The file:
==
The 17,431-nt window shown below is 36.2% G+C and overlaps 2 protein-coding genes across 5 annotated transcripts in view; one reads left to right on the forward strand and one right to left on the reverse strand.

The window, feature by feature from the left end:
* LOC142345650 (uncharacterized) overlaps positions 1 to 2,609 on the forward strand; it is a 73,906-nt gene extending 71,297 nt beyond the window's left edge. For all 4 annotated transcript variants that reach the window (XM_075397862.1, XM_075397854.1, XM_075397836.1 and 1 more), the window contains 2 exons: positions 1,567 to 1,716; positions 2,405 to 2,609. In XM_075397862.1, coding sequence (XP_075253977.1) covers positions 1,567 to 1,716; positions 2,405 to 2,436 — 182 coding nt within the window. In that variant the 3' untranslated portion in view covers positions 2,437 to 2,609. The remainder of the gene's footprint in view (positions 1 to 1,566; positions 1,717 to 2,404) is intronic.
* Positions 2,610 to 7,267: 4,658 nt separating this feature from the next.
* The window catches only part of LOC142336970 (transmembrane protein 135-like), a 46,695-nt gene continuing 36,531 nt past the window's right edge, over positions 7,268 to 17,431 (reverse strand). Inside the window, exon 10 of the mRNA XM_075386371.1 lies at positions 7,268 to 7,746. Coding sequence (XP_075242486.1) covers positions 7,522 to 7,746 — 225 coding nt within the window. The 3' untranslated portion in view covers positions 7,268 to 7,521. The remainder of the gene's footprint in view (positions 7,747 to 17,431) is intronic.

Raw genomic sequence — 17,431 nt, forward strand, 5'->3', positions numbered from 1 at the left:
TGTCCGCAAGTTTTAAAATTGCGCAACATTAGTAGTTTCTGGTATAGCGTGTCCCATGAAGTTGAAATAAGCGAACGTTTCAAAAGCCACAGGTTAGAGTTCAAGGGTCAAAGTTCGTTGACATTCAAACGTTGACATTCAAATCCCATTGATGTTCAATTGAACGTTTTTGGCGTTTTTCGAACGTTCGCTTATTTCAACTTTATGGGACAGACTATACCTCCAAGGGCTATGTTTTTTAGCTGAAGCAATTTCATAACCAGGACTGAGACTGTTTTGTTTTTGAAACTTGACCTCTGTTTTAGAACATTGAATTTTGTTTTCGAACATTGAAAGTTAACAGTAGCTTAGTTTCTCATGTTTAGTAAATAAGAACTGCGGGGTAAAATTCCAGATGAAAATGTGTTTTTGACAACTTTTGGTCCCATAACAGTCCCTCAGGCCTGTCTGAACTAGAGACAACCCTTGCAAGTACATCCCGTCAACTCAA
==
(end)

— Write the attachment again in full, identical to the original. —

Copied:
The 17,431-nt window shown below is 36.2% G+C and overlaps 2 protein-coding genes across 5 annotated transcripts in view; one reads left to right on the forward strand and one right to left on the reverse strand.

The window, feature by feature from the left end:
* LOC142345650 (uncharacterized) overlaps positions 1 to 2,609 on the forward strand; it is a 73,906-nt gene extending 71,297 nt beyond the window's left edge. For all 4 annotated transcript variants that reach the window (XM_075397862.1, XM_075397854.1, XM_075397836.1 and 1 more), the window contains 2 exons: positions 1,567 to 1,716; positions 2,405 to 2,609. In XM_075397862.1, coding sequence (XP_075253977.1) covers positions 1,567 to 1,716; positions 2,405 to 2,436 — 182 coding nt within the window. In that variant the 3' untranslated portion in view covers positions 2,437 to 2,609. The remainder of the gene's footprint in view (positions 1 to 1,566; positions 1,717 to 2,404) is intronic.
* Positions 2,610 to 7,267: 4,658 nt separating this feature from the next.
* The window catches only part of LOC142336970 (transmembrane protein 135-like), a 46,695-nt gene continuing 36,531 nt past the window's right edge, over positions 7,268 to 17,431 (reverse strand). Inside the window, exon 10 of the mRNA XM_075386371.1 lies at positions 7,268 to 7,746. Coding sequence (XP_075242486.1) covers positions 7,522 to 7,746 — 225 coding nt within the window. The 3' untranslated portion in view covers positions 7,268 to 7,521. The remainder of the gene's footprint in view (positions 7,747 to 17,431) is intronic.

Raw genomic sequence — 17,431 nt, forward strand, 5'->3', positions numbered from 1 at the left:
TGTCCGCAAGTTTTAAAATTGCGCAACATTAGTAGTTTCTGGTATAGCGTGTCCCATGAAGTTGAAATAAGCGAACGTTTCAAAAGCCACAGGTTAGAGTTCAAGGGTCAAAGTTCGTTGACATTCAAACGTTGACATTCAAATCCCATTGATGTTCAATTGAACGTTTTTGGCGTTTTTCGAACGTTCGCTTATTTCAACTTTATGGGACAGACTATACCTCCAAGGGCTATGTTTTTTAGCTGAAGCAATTTCATAACCAGGACTGAGACTGTTTTGTTTTTGAAACTTGACCTCTGTTTTAGAACATTGAATTTTGTTTTCGAACATTGAAAGTTAACAGTAGCTTAGTTTCTCATGTTTAGTAAATAAGAACTGCGGGGTAAAATTCCAGATGAAAATGTGTTTTTGACAACTTTTGGTCCCATAACAGTCCCTCAGGCCTGTCTGAACTAGAGACAACCCTTGCAAGTACATCCCGTCAACTCAA